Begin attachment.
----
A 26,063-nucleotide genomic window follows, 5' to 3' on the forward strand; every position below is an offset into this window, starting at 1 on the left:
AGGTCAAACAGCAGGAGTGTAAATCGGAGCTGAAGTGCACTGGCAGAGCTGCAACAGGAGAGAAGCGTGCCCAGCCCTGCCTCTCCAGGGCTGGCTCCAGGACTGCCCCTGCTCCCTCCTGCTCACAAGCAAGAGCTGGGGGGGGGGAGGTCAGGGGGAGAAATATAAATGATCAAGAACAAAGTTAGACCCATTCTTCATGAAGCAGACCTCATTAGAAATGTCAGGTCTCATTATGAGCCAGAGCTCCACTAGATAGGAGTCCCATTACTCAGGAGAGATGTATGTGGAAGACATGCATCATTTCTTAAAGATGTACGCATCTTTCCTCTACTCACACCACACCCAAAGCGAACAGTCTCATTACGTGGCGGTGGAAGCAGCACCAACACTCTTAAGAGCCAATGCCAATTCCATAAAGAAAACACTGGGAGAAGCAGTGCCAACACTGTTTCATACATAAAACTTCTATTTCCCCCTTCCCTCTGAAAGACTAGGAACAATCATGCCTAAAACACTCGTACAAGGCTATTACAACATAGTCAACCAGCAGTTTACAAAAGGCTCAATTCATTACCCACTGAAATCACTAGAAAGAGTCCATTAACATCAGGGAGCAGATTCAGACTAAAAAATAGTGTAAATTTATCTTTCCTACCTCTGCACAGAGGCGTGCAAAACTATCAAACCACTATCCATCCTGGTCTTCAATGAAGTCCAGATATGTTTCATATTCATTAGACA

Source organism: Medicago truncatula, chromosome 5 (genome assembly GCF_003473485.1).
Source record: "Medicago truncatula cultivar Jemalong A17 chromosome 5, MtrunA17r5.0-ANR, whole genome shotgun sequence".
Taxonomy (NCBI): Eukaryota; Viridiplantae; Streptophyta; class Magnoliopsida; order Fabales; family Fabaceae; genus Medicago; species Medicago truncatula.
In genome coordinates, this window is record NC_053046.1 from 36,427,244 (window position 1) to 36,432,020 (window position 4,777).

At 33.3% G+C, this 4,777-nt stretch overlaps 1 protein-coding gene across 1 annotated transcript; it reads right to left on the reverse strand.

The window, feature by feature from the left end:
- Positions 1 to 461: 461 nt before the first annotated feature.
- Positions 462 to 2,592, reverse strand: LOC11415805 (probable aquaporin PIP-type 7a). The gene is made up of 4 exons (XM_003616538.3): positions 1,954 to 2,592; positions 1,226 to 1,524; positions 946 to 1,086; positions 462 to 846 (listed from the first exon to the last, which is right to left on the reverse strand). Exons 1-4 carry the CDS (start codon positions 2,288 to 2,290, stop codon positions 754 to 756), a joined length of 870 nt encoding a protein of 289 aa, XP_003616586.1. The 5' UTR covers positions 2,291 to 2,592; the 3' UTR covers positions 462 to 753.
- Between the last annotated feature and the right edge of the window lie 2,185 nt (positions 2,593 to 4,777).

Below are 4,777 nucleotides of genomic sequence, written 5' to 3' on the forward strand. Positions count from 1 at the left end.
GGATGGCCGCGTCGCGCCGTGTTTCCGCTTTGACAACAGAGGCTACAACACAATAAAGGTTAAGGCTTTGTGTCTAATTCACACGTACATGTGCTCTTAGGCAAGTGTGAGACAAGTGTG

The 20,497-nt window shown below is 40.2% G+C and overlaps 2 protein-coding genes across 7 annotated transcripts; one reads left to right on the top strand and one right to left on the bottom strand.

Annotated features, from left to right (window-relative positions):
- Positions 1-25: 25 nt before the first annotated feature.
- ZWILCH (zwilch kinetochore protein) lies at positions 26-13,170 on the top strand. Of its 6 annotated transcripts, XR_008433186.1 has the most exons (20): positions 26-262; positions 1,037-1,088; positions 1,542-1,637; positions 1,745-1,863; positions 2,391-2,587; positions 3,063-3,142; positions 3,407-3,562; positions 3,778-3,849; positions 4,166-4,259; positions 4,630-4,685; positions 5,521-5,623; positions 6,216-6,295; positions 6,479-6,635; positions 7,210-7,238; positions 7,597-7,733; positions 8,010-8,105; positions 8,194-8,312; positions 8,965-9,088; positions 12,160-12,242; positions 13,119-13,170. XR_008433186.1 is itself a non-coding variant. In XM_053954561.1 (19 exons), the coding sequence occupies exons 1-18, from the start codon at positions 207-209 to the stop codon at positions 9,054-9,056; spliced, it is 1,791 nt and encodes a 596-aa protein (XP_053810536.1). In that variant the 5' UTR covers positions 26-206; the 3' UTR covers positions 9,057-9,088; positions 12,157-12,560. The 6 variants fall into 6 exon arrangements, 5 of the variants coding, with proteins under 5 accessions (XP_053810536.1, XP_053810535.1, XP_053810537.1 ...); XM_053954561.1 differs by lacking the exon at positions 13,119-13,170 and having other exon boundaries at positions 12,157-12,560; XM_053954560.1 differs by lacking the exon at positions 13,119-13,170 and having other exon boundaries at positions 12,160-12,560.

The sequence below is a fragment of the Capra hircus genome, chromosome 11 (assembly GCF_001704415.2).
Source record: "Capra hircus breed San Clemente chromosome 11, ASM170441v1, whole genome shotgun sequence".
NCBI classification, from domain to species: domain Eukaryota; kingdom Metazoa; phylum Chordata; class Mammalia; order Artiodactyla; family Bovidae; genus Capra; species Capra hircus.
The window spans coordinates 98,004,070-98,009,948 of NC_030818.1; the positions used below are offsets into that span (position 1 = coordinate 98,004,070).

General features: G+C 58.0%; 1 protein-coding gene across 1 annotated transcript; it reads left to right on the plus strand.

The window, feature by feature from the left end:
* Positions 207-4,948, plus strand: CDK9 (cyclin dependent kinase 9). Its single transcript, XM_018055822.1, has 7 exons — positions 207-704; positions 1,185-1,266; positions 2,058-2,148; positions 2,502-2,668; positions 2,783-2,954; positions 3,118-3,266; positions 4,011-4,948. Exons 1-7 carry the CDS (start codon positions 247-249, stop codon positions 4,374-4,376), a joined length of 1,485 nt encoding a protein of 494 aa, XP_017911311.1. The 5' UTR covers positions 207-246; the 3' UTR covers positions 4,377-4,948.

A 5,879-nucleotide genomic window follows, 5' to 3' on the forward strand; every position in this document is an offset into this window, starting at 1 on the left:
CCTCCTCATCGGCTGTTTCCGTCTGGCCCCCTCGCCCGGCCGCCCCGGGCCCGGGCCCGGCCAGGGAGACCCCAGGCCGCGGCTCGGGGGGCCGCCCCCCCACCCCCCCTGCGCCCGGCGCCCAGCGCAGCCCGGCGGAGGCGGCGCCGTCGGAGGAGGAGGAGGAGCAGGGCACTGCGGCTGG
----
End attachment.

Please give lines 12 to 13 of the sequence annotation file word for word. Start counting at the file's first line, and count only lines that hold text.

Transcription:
Below are 4,777 nucleotides of genomic sequence, written 5' to 3' on the forward strand. Positions count from 1 at the left end.
GGATGGCCGCGTCGCGCCGTGTTTCCGCTTTGACAACAGAGGCTACAACACAATAAAGGTTAAGGCTTTGTGTCTAATTCACACGTACATGTGCTCTTAGGCAAGTGTGAGACAAGTGTG